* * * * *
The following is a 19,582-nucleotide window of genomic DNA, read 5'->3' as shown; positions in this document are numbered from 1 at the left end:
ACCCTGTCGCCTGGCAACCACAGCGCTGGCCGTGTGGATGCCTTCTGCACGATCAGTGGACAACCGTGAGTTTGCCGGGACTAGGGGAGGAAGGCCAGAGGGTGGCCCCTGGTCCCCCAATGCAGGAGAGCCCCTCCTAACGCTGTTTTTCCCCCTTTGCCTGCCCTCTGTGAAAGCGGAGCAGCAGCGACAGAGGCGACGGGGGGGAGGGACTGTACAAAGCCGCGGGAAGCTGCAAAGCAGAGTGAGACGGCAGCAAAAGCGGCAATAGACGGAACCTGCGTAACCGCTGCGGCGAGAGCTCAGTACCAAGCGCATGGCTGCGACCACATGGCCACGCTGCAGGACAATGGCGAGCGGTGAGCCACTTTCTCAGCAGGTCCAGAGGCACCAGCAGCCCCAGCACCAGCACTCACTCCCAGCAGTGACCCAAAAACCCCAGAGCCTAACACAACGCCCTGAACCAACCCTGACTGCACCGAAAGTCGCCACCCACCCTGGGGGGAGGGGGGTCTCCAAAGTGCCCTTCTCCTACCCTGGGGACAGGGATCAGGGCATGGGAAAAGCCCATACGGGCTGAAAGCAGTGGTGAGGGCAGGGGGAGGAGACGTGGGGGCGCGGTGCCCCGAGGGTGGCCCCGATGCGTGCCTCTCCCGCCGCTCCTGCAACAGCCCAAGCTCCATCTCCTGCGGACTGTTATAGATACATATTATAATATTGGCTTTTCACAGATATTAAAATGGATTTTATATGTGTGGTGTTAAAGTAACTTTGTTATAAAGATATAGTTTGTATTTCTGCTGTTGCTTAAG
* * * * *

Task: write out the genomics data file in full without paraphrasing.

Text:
The following is a 19,582-nucleotide window of genomic DNA, read 5'->3' as shown; positions in this document are numbered from 1 at the left end:
ACCCTGTCGCCTGGCAACCACAGCGCTGGCCGTGTGGATGCCTTCTGCACGATCAGTGGACAACCGTGAGTTTGCCGGGACTAGGGGAGGAAGGCCAGAGGGTGGCCCCTGGTCCCCCAATGCAGGAGAGCCCCTCCTAACGCTGTTTTTCCCCCTTTGCCTGCCCTCTGTGAAAGCGGAGCAGCAGCGACAGAGGCGACGGGGGGGAGGGACTGTACAAAGCCGCGGGAAGCTGCAAAGCAGAGTGAGACGGCAGCAAAAGCGGCAATAGACGGAACCTGCGTAACCGCTGCGGCGAGAGCTCAGTACCAAGCGCATGGCTGCGACCACATGGCCACGCTGCAGGACAATGGCGAGCGGTGAGCCACTTTCTCAGCAGGTCCAGAGGCACCAGCAGCCCCAGCACCAGCACTCACTCCCAGCAGTGACCCAAAAACCCCAGAGCCTAACACAACGCCCTGAACCAACCCTGACTGCACCGAAAGTCGCCACCCACCCTGGGGGGAGGGGGGTCTCCAAAGTGCCCTTCTCCTACCCTGGGGACAGGGATCAGGGCATGGGAAAAGCCCATACGGGCTGAAAGCAGTGGTGAGGGCAGGGGGAGGAGACGTGGGGGCGCGGTGCCCCGAGGGTGGCCCCGATGCGTGCCTCTCCCGCCGCTCCTGCAACAGCCCAAGCTCCATCTCCTGCGGACTGTTATAGATACATATTATAATATTGGCTTTTCACAGATATTAAAATGGATTTTATATGTGTGGTGTTAAAGTAACTTTGTTATAAAGATATAGTTTGTATTTCTGCTGTTGCTTAAG